Whilst the Code does allow for Landlords to recover a Management Fee from a Tenant, the Code is quite specific as to what may be considered a Management Fee. The Code specifies that the Management Fee should relate to the person managing "the services comprised in the service charge". The Code does anticipate that in some circumstances the manager may comprise a tiered management structure (i.e. regional team, county teams and national teams), but it cautions that in such cases the manager "should be prepared to demonstrate that the total cost of management is fair and reasonable".

I think I'm being overpaid, what do I do?

The first thing to do is to check the terms of your lease to ascertain whether the item claimed falls within the scope of the items which may be claimed under the relevant service charge provisions.

If you have no lease in place, then consider whether the terms of your previous lease of the property are relevant and also whether the actions of you or your landlord may suggest that you have agreed to make the relevant payment. If a particular service is covered by the service charge provisions, then ensure that any pre-conditions for requiring payment under the terms of the lease have been fully complied with and consider whether the costs have been reasonably incurred.

Where you discover you have been overpaying service charge then steps should be taken to ensure that your landlord does not charge for such costs in the future and you may also consider, subject to limitation arguments, seeking re-payment of the monies paid by mistake to your landlord.

The first step will usually be to raise the issue with them to see if matters may be agreed without disagreement. If matters cannot be agreed, then it is likely that legal advice should be sought to ascertain the extent of your liability and the options available to remedy the situation.

What is Security of Tenure?

Security of tenure applies to most leases that are in place in respect of premises that are being used for business purposes which have run for a period over 6 months unless positive actions have been taken to exclude the provisions contained in Part II of the Landlord and Tenant Act 1954 ('the 1954 Act').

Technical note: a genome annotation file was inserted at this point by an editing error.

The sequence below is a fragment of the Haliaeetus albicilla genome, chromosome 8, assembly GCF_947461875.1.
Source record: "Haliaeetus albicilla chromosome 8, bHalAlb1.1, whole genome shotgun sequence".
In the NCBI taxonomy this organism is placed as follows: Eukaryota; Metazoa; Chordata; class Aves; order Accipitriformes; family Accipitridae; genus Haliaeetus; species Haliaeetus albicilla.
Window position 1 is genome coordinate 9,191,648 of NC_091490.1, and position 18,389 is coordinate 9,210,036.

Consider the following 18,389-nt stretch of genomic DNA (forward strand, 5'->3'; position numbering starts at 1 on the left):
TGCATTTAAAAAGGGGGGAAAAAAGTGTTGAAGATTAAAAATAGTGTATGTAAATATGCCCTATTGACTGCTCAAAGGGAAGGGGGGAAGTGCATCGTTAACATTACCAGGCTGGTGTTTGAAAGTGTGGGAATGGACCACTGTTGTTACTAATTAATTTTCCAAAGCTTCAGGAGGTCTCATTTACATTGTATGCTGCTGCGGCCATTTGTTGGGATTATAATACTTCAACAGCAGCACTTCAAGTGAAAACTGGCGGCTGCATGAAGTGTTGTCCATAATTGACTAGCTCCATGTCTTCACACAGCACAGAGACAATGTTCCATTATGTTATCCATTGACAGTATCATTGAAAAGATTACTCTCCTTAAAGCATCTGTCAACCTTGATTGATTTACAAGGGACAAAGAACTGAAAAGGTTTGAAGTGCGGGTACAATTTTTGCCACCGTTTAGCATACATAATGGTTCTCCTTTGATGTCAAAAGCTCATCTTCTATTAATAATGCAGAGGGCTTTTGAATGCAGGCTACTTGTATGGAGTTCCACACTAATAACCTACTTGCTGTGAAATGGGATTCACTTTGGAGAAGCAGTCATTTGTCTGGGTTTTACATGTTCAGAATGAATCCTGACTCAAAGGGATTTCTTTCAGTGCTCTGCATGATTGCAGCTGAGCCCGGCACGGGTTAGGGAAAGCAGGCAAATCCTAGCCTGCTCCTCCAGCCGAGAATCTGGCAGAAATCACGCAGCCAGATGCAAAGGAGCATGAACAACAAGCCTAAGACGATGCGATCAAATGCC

Your lease does not have to be formally documented for security of tenure to apply. In fact if you have exclusively occupied your premises for a period in excess of six months then it is highly probably that you will automatically benefit from having this security. But what does it mean?

In very basic terms security of tenure acts as protection to prevent tenants from being evicted at the end of their lease term or (where no lease is formally in place with a defined term) at the landlord's will. In order to regain possession the landlord must serve a notice under the 1954 Act stating one or more of the grounds specified in the 1954 Act as to why they oppose the renewal of the lease. These grounds range from the landlord wanting to redevelop the property, to the tenant having a poor history in observing the covenants under the lease.

Get in touch with BMA Law

If you need legal advice or support in relation to any of the issues raised in this guidance, our legal service provider, BMA Law can help.

To take advantage of this service, which is provided to BMA members at preferential rates, please call 0300 123 2014 or email with both your query and contact details so that a dedicated lawyer can call you back.


Updated on Wednesday, 1 November 2017, 1190 views